Hand Hygiene Tool Linked to Decrease in Health Care-Associated Infections
FOR IMMEDIATE RELEASE
Katie Looze Bronk
Media Relations Specialist
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Hand Hygiene Improvement Tool Linked to Significant Decrease in Health Care-Associated Infections at Memorial Hermann Health System
Article Featured in January 2016 Issue of “The Joint Commission Journal on Quality and Patient Safety”
(OAK BROOK, Illinois, January 12, 2016) – Joint Commission Resources, Inc. recently released the January 2016 issue of The Joint Commission Journal on Quality and Patient Safety. The issue features an article by M. Michael Shabot, MD, Memorial Hermann Health System (MHHS), and Mark R. Chassin, MD, MPP, MPH, The Joint Commission, and their co-authors on how MHHS used the Joint Commission Center for Transforming Healthcare’s Targeted Solutions Tool® (TST®) to improve hand hygiene compliance; improvements were associated with sustained reductions in health care-associated infections.
After pilot testing the hand hygiene TST, MHHS achieved significant improvement for each of the 150 inpatient units throughout its 12 hospitals. For 31,600 observations, MHHS’s average system-wide hand hygiene compliance improved from 58.1 percent at baseline to 84.4 percent in the “improve” phase, 94.7 percent in the first 13 months of the “control” phase, and 95.6 percent in the final 12 months. During this same time period, rates of central line-associated bloodstream infections and ventilator-associated pneumonia in adult ICUs decreased by 49 percent and 45 percent, respectively.
As described in the article, the TST is a systematic, Web-based application founded on RPI methodologies, including Lean, Six Sigma and change management. The TST guides health care organizations through a step-by-step process to accurately measure actual performance, identify barriers to excellent performance and receive direction to proven solutions customized to address particular barriers. To learn more, visit http://www.centerfortransforminghealthcare.org/tst.aspx.
In the issue, Editor-in-Chief David W. Baker, MD, MPH, FACP, welcomes the new Editorial Advisory Board members, who provide introductions to their current activities and interests.
The remaining articles from the January 2016 issue are:
The Costs of Participating in a Diabetes Quality Improvement Collaborative: Variation among Five Clinics
Neha A. Sathe, MD; Robert S. Nocon, MHS; Brenna Hughes, MD; Monica E. Peek, MD, MPH; Marshall H. Chin, MD, MPH; Elbert S. Huang, MD, MPH
Quality improvement collaboratives (QICs) have been cost-effective in improving the care of chronic diseases, but the cost factor may deter outpatient clinics from participating. An ongoing diabetes QIC links six clinics on Chicago’s South Side with interventions tailored to minority populations and focuses on community partnerships. Data for the first four years from five of the clinics showed that the annual cost for a diabetic patient ranged from $6 at the largest clinic to $68 at the smallest clinic, with costs peaking during the second year for four of the five clinics. This information can help administrators and policy makers predict, manage and support costs of QICs as payers seek high-value health care.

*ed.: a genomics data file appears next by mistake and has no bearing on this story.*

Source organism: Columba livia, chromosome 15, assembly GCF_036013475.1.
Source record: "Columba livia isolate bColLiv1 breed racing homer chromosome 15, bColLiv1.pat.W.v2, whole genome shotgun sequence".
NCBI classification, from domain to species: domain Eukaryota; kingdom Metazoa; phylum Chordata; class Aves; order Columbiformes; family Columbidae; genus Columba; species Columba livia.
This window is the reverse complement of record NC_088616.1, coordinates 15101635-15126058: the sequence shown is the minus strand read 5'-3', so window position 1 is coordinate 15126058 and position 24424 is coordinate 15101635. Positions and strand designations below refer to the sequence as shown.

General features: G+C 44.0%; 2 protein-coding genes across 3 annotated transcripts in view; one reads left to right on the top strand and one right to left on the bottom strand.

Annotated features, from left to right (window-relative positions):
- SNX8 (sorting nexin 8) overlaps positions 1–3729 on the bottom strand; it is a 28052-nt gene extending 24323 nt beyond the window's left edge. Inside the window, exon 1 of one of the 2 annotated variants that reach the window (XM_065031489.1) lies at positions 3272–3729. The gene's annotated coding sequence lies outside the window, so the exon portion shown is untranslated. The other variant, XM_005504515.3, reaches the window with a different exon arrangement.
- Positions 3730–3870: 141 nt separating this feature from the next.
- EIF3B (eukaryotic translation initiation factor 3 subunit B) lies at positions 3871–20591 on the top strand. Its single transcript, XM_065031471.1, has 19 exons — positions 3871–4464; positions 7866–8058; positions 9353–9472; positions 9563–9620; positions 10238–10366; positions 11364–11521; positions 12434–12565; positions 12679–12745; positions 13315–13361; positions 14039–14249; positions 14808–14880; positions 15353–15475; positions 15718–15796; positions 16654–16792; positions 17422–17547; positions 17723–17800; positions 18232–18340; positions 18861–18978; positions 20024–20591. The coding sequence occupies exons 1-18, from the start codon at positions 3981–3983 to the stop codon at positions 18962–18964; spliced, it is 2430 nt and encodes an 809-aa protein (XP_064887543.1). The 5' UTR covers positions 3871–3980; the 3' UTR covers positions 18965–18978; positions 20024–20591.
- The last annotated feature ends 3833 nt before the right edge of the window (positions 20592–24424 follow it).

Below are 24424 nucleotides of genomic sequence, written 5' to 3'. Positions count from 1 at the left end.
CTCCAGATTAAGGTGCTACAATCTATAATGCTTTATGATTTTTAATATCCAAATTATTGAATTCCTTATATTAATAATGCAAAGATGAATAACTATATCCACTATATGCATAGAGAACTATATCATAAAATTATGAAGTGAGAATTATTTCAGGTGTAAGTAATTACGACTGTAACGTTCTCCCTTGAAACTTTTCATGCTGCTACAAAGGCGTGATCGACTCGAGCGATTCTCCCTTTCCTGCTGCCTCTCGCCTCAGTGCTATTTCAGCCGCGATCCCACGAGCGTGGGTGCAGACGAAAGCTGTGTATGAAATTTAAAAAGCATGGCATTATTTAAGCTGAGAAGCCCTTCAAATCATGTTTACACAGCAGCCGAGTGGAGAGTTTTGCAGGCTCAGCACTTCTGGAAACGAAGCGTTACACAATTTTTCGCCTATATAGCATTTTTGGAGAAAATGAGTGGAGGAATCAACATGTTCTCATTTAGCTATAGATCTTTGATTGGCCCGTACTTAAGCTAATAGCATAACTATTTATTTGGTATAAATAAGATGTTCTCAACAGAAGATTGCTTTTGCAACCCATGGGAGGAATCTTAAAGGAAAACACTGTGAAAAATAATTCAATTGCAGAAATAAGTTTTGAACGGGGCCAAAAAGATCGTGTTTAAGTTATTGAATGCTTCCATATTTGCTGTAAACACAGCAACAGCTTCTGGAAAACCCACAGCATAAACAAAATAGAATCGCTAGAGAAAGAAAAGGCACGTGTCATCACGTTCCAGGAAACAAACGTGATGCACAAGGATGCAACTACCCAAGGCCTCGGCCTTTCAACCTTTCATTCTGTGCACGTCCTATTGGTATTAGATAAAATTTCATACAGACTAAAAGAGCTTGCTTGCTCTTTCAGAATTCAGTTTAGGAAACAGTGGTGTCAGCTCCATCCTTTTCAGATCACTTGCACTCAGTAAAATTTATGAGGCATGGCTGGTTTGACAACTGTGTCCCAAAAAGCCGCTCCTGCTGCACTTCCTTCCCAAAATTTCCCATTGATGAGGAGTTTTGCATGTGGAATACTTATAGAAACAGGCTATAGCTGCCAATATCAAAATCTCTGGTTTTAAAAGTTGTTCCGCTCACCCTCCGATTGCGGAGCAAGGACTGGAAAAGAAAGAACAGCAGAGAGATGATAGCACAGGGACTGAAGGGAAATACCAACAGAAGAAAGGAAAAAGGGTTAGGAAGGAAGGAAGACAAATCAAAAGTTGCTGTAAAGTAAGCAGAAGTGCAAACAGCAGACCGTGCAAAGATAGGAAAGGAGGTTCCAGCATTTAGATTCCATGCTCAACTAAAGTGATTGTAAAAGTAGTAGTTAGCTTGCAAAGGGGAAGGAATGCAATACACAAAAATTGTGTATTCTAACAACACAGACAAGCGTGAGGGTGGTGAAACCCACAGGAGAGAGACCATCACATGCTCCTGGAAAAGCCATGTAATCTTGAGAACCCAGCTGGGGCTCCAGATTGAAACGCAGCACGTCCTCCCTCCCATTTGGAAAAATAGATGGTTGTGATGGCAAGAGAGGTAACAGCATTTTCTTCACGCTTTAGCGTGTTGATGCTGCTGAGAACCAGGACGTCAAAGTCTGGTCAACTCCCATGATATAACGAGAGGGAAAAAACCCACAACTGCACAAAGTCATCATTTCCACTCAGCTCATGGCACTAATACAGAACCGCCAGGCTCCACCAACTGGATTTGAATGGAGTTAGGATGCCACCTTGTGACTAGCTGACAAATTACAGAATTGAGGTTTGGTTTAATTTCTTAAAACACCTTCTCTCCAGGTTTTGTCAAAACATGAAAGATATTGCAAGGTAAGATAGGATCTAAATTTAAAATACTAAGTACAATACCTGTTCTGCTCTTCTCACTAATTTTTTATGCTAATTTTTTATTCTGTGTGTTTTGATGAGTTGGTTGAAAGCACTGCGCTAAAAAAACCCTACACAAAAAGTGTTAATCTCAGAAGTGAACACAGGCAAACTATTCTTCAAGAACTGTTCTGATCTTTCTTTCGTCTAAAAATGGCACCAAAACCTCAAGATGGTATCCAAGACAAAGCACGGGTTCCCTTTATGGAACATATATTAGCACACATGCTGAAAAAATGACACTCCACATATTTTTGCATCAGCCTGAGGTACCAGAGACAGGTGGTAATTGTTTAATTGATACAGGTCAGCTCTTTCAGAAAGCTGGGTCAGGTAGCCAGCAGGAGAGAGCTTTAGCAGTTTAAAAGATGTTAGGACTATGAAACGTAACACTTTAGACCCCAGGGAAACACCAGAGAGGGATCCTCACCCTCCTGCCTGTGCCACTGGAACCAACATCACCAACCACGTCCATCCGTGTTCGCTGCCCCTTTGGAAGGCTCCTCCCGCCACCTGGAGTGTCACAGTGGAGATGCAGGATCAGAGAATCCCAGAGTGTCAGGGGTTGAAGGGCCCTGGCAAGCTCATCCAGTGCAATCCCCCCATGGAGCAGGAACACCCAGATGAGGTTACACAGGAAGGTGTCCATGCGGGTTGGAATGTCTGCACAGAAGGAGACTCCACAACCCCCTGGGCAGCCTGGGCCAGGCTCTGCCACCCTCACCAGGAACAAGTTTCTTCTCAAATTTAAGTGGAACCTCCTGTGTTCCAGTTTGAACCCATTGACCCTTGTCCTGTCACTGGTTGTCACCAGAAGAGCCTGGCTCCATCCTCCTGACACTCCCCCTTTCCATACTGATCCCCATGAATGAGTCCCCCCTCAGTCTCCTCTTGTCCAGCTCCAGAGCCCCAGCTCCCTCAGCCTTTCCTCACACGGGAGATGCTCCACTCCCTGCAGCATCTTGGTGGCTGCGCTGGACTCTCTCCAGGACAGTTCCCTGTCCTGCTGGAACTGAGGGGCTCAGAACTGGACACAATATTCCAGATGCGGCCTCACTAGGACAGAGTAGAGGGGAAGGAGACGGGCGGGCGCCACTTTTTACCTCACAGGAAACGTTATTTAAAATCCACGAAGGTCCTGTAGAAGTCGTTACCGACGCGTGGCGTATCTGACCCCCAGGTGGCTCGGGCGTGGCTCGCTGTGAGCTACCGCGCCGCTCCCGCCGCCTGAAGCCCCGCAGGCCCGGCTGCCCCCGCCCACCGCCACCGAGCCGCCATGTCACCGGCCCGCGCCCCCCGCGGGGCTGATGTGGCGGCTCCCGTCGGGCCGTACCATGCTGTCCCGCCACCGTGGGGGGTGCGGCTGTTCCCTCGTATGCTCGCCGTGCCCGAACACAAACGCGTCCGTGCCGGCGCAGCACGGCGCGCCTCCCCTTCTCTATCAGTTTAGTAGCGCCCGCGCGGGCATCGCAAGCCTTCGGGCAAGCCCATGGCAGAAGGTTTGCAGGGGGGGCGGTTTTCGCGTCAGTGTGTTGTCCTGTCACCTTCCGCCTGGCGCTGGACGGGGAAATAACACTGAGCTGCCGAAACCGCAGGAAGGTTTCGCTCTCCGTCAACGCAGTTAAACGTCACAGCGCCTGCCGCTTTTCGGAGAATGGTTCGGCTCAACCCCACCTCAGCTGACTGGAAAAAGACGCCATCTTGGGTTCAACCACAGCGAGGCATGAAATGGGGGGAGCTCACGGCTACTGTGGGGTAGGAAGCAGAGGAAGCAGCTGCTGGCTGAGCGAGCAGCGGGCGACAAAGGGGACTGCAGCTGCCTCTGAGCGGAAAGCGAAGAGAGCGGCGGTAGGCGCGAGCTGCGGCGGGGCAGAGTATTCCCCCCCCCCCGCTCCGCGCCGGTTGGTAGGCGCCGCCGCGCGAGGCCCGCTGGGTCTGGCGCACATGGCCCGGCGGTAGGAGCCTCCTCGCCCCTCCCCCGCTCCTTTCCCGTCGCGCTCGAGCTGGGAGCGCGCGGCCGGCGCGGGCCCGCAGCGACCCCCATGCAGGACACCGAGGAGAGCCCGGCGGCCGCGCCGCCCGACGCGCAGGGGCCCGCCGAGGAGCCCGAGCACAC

Risk Assessment and Event Analysis
A Tool for the Concise Analysis of Patient Safety Incidents
Julius Cuong Pham, MD, PhD; Carolyn Hoffman, RN, BSN, MN; Ioana Popescu, MBA; O. Mayowa Ijagbemi, MPH; Kathryn A. Carson, ScM
Given the significant resource requirements of a root cause analysis, there is a need for a more targeted and efficient method of analyzing a larger number of patient safety incidents. A Concise Incident Analysis methodology and tool were developed to facilitate analysis of no- or low-harm incidents. Staff from 11 hospitals in five countries pilot tested the tool, for a total of 52 patient safety incidents. The sites found the tool “understandable” (100 percent), “easy to use” (89 percent), and “effective” (89 percent), and 95 percent of sites planned to continue to use all or some parts of the tool.
Factors Associated with Inpatient Thoracentesis Procedure Quality and University Hospitals
Sarah E. Kozmic, BS; Diane B. Wayne, MD; Joe Feinglass, PhD; Samuel F. Hohmann, PhD; Jeffrey H. Barsuk, MD, MS
Physicians increasingly refer thoracentesis procedures to interventional radiology (IR) rather than perform them at the bedside. In an administrative database review (January 2010–September 2013), 132,472 procedures were performed on 99,509 patients at 234 hospitals. IR performed 33 percent of the procedures; medicine, 17 percent; and pulmonary, 20 percent. The incidence of iatrogenic pneumothorax was 2.8 percent for IR, 2.9 percent for medicine, and 3.1 percent for pulmonary; medicine and pulmonary were considered to have equivalent risk of iatrogenic pneumothorax as compared to IR after controlling for clinical covariates. Admissions with medicine and pulmonary procedures were associated with significantly lower costs and fewer hospital days than did IR admissions (each, p< 0.001). Shifting IR thoracentesis procedures to the bedside might be a potential way to reduce hospital costs while still ensuring high-quality patient care, provided that portable ultrasound is used.
Post Event Debriefs: A Commitment to Learning How to Better Care for Patients and Staff
Michele Campbell, RN, BSN, MSM, CPHQ, FABC; Kristen Miller, MSPH, DrPH; Kathleen W. McNicholas, MD, FACS, JD, LLM
Christiana Care Health System, Wilmington, Delaware, which includes two teaching hospitals, developed Post Event Debriefs as an integral component of its event management process. The primary goal of the tool, which includes process guidelines and a checklist, is to enable staff to openly discuss events in a safe and supportive learning environment.